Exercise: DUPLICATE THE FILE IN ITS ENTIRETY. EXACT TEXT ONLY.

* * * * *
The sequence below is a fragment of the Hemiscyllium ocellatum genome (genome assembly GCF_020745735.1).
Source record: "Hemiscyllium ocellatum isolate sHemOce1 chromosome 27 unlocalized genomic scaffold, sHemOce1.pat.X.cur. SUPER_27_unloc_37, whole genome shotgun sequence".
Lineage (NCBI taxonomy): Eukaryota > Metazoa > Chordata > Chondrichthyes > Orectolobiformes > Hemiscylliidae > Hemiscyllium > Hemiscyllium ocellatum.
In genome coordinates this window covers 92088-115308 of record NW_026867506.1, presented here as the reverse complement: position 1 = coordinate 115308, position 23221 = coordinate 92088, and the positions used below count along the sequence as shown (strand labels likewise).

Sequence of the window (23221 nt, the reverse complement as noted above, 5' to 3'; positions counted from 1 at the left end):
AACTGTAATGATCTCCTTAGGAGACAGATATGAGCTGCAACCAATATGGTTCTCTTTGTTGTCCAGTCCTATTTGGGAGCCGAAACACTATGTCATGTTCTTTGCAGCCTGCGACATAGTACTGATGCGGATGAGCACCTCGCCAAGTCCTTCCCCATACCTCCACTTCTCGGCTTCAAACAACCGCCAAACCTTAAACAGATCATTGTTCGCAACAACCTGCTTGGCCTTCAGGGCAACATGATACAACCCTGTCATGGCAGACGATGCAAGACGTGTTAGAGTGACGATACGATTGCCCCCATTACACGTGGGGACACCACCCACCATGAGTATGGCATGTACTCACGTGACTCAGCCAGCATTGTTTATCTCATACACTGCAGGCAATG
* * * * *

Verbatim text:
The sequence below is a fragment of the Hemiscyllium ocellatum genome (genome assembly GCF_020745735.1).
Source record: "Hemiscyllium ocellatum isolate sHemOce1 chromosome 27 unlocalized genomic scaffold, sHemOce1.pat.X.cur. SUPER_27_unloc_37, whole genome shotgun sequence".
Lineage (NCBI taxonomy): Eukaryota > Metazoa > Chordata > Chondrichthyes > Orectolobiformes > Hemiscylliidae > Hemiscyllium > Hemiscyllium ocellatum.
In genome coordinates this window covers 92088-115308 of record NW_026867506.1, presented here as the reverse complement: position 1 = coordinate 115308, position 23221 = coordinate 92088, and the positions used below count along the sequence as shown (strand labels likewise).

Sequence of the window (23221 nt, the reverse complement as noted above, 5' to 3'; positions counted from 1 at the left end):
AACTGTAATGATCTCCTTAGGAGACAGATATGAGCTGCAACCAATATGGTTCTCTTTGTTGTCCAGTCCTATTTGGGAGCCGAAACACTATGTCATGTTCTTTGCAGCCTGCGACATAGTACTGATGCGGATGAGCACCTCGCCAAGTCCTTCCCCATACCTCCACTTCTCGGCTTCAAACAACCGCCAAACCTTAAACAGATCATTGTTCGCAACAACCTGCTTGGCCTTCAGGGCAACATGATACAACCCTGTCATGGCAGACGATGCAAGACGTGTTAGAGTGACGATACGATTGCCCCCATTACACGTGGGGACACCACCCACCATGAGTATGGCATGTACTCACGTGACTCAGCCAGCATTGTTTATCTCATACACTGCAGGCAATG